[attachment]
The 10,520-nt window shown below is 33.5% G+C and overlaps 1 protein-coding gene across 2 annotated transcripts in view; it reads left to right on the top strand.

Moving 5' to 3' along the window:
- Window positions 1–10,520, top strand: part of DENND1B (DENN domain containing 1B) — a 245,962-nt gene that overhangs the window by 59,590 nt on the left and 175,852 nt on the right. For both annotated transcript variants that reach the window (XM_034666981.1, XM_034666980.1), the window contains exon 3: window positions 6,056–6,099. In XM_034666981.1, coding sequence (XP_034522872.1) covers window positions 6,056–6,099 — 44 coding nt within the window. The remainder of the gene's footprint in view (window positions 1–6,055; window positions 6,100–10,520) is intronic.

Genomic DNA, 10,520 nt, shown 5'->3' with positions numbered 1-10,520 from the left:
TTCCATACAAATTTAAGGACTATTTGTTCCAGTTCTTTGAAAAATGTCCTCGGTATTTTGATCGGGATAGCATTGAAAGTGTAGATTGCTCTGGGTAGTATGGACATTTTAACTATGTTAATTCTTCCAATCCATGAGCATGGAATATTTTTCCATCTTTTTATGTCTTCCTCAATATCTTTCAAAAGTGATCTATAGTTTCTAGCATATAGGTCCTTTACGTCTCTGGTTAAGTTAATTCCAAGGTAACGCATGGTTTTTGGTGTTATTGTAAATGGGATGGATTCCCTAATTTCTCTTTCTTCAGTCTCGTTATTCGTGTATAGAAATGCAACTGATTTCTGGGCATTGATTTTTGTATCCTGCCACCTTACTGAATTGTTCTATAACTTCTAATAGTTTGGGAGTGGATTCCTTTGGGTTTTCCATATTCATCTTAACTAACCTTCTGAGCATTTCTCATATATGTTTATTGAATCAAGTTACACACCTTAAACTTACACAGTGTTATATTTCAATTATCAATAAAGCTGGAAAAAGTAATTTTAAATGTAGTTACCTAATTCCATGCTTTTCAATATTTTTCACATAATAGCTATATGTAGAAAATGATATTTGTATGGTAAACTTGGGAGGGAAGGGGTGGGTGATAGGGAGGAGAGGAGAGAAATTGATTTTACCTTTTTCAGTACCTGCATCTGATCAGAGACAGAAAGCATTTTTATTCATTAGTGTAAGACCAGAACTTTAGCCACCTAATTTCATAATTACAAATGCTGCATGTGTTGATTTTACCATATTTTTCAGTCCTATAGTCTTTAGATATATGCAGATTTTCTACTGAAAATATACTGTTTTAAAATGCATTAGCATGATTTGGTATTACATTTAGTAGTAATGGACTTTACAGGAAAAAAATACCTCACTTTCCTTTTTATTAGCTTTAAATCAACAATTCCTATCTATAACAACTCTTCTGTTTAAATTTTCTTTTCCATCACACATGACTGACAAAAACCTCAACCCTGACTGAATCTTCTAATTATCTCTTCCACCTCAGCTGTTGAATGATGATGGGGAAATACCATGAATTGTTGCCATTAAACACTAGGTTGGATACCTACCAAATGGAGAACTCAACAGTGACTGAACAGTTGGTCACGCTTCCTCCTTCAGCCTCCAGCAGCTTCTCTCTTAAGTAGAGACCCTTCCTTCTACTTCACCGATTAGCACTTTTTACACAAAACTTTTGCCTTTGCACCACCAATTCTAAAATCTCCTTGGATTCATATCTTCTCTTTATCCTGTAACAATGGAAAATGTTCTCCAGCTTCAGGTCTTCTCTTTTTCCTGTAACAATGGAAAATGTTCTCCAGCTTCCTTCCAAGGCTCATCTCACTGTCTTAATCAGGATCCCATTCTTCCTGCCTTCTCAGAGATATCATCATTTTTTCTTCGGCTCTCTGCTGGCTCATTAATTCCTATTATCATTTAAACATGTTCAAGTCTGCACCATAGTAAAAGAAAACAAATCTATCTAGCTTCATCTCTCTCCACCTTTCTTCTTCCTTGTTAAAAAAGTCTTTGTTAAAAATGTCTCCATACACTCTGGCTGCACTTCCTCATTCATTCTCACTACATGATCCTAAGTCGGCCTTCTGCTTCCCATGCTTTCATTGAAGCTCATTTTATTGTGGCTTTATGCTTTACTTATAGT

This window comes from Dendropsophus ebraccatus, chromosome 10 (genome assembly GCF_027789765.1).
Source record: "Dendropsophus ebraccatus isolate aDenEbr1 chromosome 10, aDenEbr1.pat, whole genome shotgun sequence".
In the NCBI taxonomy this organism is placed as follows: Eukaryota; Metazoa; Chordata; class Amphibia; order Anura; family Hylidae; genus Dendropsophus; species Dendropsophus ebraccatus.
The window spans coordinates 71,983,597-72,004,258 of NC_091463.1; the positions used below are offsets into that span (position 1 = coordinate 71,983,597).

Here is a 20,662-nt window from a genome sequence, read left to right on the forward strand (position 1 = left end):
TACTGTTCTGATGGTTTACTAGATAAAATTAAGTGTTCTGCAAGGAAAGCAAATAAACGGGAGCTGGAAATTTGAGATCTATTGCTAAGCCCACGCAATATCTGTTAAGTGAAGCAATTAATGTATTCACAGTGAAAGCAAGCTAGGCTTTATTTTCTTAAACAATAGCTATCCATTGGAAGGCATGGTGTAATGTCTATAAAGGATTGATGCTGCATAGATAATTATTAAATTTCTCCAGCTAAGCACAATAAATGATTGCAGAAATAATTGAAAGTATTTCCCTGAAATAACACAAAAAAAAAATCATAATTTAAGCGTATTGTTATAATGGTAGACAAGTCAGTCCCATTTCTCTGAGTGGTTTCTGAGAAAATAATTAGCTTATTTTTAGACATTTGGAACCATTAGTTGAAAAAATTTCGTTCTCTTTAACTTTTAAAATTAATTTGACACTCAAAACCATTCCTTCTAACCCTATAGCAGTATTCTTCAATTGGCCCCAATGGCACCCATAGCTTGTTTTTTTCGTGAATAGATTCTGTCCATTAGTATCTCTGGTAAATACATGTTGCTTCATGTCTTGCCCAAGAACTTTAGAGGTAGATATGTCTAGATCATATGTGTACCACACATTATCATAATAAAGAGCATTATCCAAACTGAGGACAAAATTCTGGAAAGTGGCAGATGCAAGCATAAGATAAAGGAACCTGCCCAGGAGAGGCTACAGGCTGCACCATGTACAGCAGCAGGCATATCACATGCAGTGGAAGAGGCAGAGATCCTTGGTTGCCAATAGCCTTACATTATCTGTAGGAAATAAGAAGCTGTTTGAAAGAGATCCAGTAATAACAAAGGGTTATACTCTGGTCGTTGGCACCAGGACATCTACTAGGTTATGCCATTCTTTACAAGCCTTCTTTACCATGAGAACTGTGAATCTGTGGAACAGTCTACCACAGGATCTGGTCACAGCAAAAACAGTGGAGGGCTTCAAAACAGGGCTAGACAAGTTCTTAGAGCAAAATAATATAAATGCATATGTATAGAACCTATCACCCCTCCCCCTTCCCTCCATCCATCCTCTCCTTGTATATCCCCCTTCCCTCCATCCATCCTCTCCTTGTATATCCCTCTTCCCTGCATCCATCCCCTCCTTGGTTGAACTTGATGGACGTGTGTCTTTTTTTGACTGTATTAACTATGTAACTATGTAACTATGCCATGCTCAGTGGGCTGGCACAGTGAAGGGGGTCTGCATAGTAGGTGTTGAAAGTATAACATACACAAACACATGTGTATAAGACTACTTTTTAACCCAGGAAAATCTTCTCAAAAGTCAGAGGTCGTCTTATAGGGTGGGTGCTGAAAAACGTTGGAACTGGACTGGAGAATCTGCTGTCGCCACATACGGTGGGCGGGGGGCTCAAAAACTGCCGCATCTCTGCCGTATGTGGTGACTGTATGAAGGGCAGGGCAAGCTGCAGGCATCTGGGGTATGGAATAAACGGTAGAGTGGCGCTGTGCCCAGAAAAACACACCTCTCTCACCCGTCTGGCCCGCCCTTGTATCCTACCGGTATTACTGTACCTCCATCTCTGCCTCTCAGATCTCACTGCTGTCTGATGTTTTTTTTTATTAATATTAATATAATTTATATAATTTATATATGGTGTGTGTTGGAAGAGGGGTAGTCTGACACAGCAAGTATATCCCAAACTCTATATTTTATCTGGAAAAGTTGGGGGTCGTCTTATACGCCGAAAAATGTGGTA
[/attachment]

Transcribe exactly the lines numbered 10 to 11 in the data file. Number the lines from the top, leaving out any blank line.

Here is a 20,662-nt window from a genome sequence, read left to right on the forward strand (position 1 = left end):
TACTGTTCTGATGGTTTACTAGATAAAATTAAGTGTTCTGCAAGGAAAGCAAATAAACGGGAGCTGGAAATTTGAGATCTATTGCTAAGCCCACGCAATATCTGTTAAGTGAAGCAATTAATGTATTCACAGTGAAAGCAAGCTAGGCTTTATTTTCTTAAACAATAGCTATCCATTGGAAGGCATGGTGTAATGTCTATAAAGGATTGATGCTGCATAGATAATTATTAAATTTCTCCAGCTAAGCACAATAAATGATTGCAGAAATAATTGAAAGTATTTCCCTGAAATAACACAAAAAAAAAATCATAATTTAAGCGTATTGTTATAATGGTAGACAAGTCAGTCCCATTTCTCTGAGTGGTTTCTGAGAAAATAATTAGCTTATTTTTAGACATTTGGAACCATTAGTTGAAAAAATTTCGTTCTCTTTAACTTTTAAAATTAATTTGACACTCAAAACCATTCCTTCTAACCCTATAGCAGTATTCTTCAATTGGCCCCAATGGCACCCATAGCTTGTTTTTTTCGTGAATAGATTCTGTCCATTAGTATCTCTGGTAAATACATGTTGCTTCATGTCTTGCCCAAGAACTTTAGAGGTAGATATGTCTAGATCATATGTGTACCACACATTATCATAATAAAGAGCATTATCCAAACTGAGGACAAAATTCTGGAAAGTGGCAGATGCAAGCATAAGATAAAGGAACCTGCCCAGGAGAGGCTACAGGCTGCACCATGTACAGCAGCAGGCATATCACATGCAGTGGAAGAGGCAGAGATCCTTGGTTGCCAATAGCCTTACATTATCTGTAGGAAATAAGAAGCTGTTTGAAAGAGATCCAGTAATAACAAAGGGTTATACTCTGGTCGTTGGCACCAGGACATCTACTAGGTTATGCCATTCTTTACAAGCCTTCTTTACCATGAGAACTGTGAATCTGTGGAACAGTCTACCACAGGATCTGGTCACAGCAAAAACAGTGGAGGGCTTCAAAACAGGGCTAGACAAGTTCTTAGAGCAAAATAATATAAATGCATATGTATAGAACCTATCACCCCTCCCCCTTCCCTCCATCCATCCTCTCCTTGTATATCCCCCTTCCCTCCATCCATCCTCTCCTTGTATATCCCTCTTCCCTGCATCCATCCCCTCCTTGGTTGAACTTGATGGACGTGTGTCTTTTTTTGACTGTATTAACTATGTAACTATGTAACTATGCCATGCTCAGTGGGCTGGCACAGTGAAGGGGGTCTGCATAGTAGGTGTTGAAAGTATAACATACACAAACACATGTGTATAAGACTACTTTTTAACCCAGGAAAATCTTCTCAAAAGTCAGAGGTCGTCTTATAGGGTGGGTGCTGAAAAACGTTGGAACTGGACTGGAGAATCTGCTGTCGCCACATACGGTGGGCGGGGGGCTCAAAAACTGCCGCATCTCTGCCGTATGTGGTGACTGTATGAAGGGCAGGGCAAGCTGCAGGCATCTGGGGTATGGAATAAACGGTAGAGTGGCGCTGTGCCCAGAAAAACACACCTCTCTCACCCGTCTGGCCCGCCCTTGTATCCTACCGGTATTACTGTACCTCCATCTCTGCCTCTCAGATCTCACTGCTGTCTGATGTTTTTTTTTATTAATATTAATATAATTTATATAATTTATATATGGTGTGTGTTGGAAGAGGGGTAGTCTGACACAGCAAGTATATCCCAAACTCTATATTTTATCTGGAAAAGTTGGGGGTCGTCTTATACGCCGAAAAATGTGGTA